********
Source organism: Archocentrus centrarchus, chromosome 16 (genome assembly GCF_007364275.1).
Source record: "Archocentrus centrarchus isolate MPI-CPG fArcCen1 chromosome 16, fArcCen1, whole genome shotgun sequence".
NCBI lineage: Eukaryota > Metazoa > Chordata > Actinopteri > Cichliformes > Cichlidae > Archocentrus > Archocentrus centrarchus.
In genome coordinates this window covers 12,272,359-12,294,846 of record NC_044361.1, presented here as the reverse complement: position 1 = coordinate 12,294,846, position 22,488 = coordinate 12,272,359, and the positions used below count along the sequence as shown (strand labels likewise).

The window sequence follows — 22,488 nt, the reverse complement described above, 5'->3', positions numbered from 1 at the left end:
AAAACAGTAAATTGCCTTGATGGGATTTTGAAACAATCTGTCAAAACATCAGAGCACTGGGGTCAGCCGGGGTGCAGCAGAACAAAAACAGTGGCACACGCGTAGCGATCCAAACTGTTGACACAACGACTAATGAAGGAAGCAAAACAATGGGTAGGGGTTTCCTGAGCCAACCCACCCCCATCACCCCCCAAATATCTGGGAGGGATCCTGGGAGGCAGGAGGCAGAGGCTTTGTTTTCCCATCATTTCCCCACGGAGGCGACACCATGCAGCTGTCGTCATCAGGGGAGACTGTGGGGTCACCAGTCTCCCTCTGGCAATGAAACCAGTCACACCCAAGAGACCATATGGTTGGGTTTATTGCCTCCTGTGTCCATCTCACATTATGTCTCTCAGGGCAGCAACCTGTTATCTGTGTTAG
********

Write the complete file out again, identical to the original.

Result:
Source organism: Archocentrus centrarchus, chromosome 16 (genome assembly GCF_007364275.1).
Source record: "Archocentrus centrarchus isolate MPI-CPG fArcCen1 chromosome 16, fArcCen1, whole genome shotgun sequence".
NCBI lineage: Eukaryota > Metazoa > Chordata > Actinopteri > Cichliformes > Cichlidae > Archocentrus > Archocentrus centrarchus.
In genome coordinates this window covers 12,272,359-12,294,846 of record NC_044361.1, presented here as the reverse complement: position 1 = coordinate 12,294,846, position 22,488 = coordinate 12,272,359, and the positions used below count along the sequence as shown (strand labels likewise).

The window sequence follows — 22,488 nt, the reverse complement described above, 5'->3', positions numbered from 1 at the left end:
AAAACAGTAAATTGCCTTGATGGGATTTTGAAACAATCTGTCAAAACATCAGAGCACTGGGGTCAGCCGGGGTGCAGCAGAACAAAAACAGTGGCACACGCGTAGCGATCCAAACTGTTGACACAACGACTAATGAAGGAAGCAAAACAATGGGTAGGGGTTTCCTGAGCCAACCCACCCCCATCACCCCCCAAATATCTGGGAGGGATCCTGGGAGGCAGGAGGCAGAGGCTTTGTTTTCCCATCATTTCCCCACGGAGGCGACACCATGCAGCTGTCGTCATCAGGGGAGACTGTGGGGTCACCAGTCTCCCTCTGGCAATGAAACCAGTCACACCCAAGAGACCATATGGTTGGGTTTATTGCCTCCTGTGTCCATCTCACATTATGTCTCTCAGGGCAGCAACCTGTTATCTGTGTTAG